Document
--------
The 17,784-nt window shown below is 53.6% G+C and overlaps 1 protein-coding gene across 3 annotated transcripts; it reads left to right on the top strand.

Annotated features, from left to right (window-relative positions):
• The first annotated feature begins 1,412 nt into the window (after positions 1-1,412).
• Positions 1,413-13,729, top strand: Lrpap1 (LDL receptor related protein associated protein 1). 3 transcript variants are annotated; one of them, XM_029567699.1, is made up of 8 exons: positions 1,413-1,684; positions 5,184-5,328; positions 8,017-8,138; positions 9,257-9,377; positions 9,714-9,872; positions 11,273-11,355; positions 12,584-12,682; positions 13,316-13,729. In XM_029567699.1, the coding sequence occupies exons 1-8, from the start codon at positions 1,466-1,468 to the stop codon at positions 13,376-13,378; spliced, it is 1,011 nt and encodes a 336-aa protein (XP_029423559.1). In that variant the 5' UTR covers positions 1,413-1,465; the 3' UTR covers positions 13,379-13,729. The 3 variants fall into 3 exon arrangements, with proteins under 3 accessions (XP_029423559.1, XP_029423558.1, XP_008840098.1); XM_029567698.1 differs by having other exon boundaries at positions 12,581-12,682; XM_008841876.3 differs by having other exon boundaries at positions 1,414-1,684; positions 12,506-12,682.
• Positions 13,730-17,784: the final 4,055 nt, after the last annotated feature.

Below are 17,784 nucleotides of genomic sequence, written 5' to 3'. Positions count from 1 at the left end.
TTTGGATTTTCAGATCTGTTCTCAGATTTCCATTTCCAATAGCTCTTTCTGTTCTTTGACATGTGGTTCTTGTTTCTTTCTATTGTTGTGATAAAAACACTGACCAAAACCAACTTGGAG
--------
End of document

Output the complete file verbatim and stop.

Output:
The 17,784-nt window shown below is 53.6% G+C and overlaps 1 protein-coding gene across 3 annotated transcripts; it reads left to right on the top strand.

Annotated features, from left to right (window-relative positions):
• The first annotated feature begins 1,412 nt into the window (after positions 1-1,412).
• Positions 1,413-13,729, top strand: Lrpap1 (LDL receptor related protein associated protein 1). 3 transcript variants are annotated; one of them, XM_029567699.1, is made up of 8 exons: positions 1,413-1,684; positions 5,184-5,328; positions 8,017-8,138; positions 9,257-9,377; positions 9,714-9,872; positions 11,273-11,355; positions 12,584-12,682; positions 13,316-13,729. In XM_029567699.1, the coding sequence occupies exons 1-8, from the start codon at positions 1,466-1,468 to the stop codon at positions 13,376-13,378; spliced, it is 1,011 nt and encodes a 336-aa protein (XP_029423559.1). In that variant the 5' UTR covers positions 1,413-1,465; the 3' UTR covers positions 13,379-13,729. The 3 variants fall into 3 exon arrangements, with proteins under 3 accessions (XP_029423559.1, XP_029423558.1, XP_008840098.1); XM_029567698.1 differs by having other exon boundaries at positions 12,581-12,682; XM_008841876.3 differs by having other exon boundaries at positions 1,414-1,684; positions 12,506-12,682.
• Positions 13,730-17,784: the final 4,055 nt, after the last annotated feature.

Below are 17,784 nucleotides of genomic sequence, written 5' to 3'. Positions count from 1 at the left end.
TTTGGATTTTCAGATCTGTTCTCAGATTTCCATTTCCAATAGCTCTTTCTGTTCTTTGACATGTGGTTCTTGTTTCTTTCTATTGTTGTGATAAAAACACTGACCAAAACCAACTTGGAG